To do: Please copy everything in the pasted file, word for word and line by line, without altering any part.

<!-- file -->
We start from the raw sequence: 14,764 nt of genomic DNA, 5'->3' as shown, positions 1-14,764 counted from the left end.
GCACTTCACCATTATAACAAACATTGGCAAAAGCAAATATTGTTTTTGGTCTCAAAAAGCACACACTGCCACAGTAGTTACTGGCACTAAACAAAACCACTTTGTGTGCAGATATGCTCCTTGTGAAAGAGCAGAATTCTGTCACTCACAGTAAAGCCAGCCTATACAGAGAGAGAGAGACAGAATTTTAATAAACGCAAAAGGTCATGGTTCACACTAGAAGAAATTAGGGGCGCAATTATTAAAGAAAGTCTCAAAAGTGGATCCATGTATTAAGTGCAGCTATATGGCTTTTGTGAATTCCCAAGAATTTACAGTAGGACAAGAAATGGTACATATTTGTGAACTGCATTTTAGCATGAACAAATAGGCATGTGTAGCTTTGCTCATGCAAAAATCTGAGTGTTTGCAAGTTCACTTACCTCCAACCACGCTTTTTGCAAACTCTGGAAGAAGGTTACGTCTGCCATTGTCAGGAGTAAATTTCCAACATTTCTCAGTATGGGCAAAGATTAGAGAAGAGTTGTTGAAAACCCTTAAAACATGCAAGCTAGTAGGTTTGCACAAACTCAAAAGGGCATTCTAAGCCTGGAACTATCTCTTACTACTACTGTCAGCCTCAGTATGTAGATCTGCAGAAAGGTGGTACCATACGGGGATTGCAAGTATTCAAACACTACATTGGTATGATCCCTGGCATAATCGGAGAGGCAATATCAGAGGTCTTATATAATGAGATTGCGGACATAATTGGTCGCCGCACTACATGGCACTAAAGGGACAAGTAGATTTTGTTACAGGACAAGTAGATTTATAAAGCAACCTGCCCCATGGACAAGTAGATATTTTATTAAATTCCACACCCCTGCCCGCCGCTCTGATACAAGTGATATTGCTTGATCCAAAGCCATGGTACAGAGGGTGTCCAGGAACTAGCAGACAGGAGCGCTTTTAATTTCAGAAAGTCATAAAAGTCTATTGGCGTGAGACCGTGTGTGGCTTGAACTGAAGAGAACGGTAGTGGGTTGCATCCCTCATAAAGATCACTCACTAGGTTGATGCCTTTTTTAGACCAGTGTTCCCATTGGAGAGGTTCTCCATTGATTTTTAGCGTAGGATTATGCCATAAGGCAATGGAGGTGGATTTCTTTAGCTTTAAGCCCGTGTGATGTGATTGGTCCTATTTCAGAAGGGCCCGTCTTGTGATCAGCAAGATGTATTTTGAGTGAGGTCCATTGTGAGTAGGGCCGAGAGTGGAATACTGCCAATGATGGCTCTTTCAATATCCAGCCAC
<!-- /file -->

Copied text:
We start from the raw sequence: 14,764 nt of genomic DNA, 5'->3' as shown, positions 1-14,764 counted from the left end.
GCACTTCACCATTATAACAAACATTGGCAAAAGCAAATATTGTTTTTGGTCTCAAAAAGCACACACTGCCACAGTAGTTACTGGCACTAAACAAAACCACTTTGTGTGCAGATATGCTCCTTGTGAAAGAGCAGAATTCTGTCACTCACAGTAAAGCCAGCCTATACAGAGAGAGAGAGACAGAATTTTAATAAACGCAAAAGGTCATGGTTCACACTAGAAGAAATTAGGGGCGCAATTATTAAAGAAAGTCTCAAAAGTGGATCCATGTATTAAGTGCAGCTATATGGCTTTTGTGAATTCCCAAGAATTTACAGTAGGACAAGAAATGGTACATATTTGTGAACTGCATTTTAGCATGAACAAATAGGCATGTGTAGCTTTGCTCATGCAAAAATCTGAGTGTTTGCAAGTTCACTTACCTCCAACCACGCTTTTTGCAAACTCTGGAAGAAGGTTACGTCTGCCATTGTCAGGAGTAAATTTCCAACATTTCTCAGTATGGGCAAAGATTAGAGAAGAGTTGTTGAAAACCCTTAAAACATGCAAGCTAGTAGGTTTGCACAAACTCAAAAGGGCATTCTAAGCCTGGAACTATCTCTTACTACTACTGTCAGCCTCAGTATGTAGATCTGCAGAAAGGTGGTACCATACGGGGATTGCAAGTATTCAAACACTACATTGGTATGATCCCTGGCATAATCGGAGAGGCAATATCAGAGGTCTTATATAATGAGATTGCGGACATAATTGGTCGCCGCACTACATGGCACTAAAGGGACAAGTAGATTTTGTTACAGGACAAGTAGATTTATAAAGCAACCTGCCCCATGGACAAGTAGATATTTTATTAAATTCCACACCCCTGCCCGCCGCTCTGATACAAGTGATATTGCTTGATCCAAAGCCATGGTACAGAGGGTGTCCAGGAACTAGCAGACAGGAGCGCTTTTAATTTCAGAAAGTCATAAAAGTCTATTGGCGTGAGACCGTGTGTGGCTTGAACTGAAGAGAACGGTAGTGGGTTGCATCCCTCATAAAGATCACTCACTAGGTTGATGCCTTTTTTAGACCAGTGTTCCCATTGGAGAGGTTCTCCATTGATTTTTAGCGTAGGATTATGCCATAAGGCAATGGAGGTGGATTTCTTTAGCTTTAAGCCCGTGTGATGTGATTGGTCCTATTTCAGAAGGGCCCGTCTTGTGATCAGCAAGATGTATTTTGAGTGAGGTCCATTGTGAGTAGGGCCGAGAGTGGAATACTGCCAATGATGGCTCTTTCAATATCCAGCCAC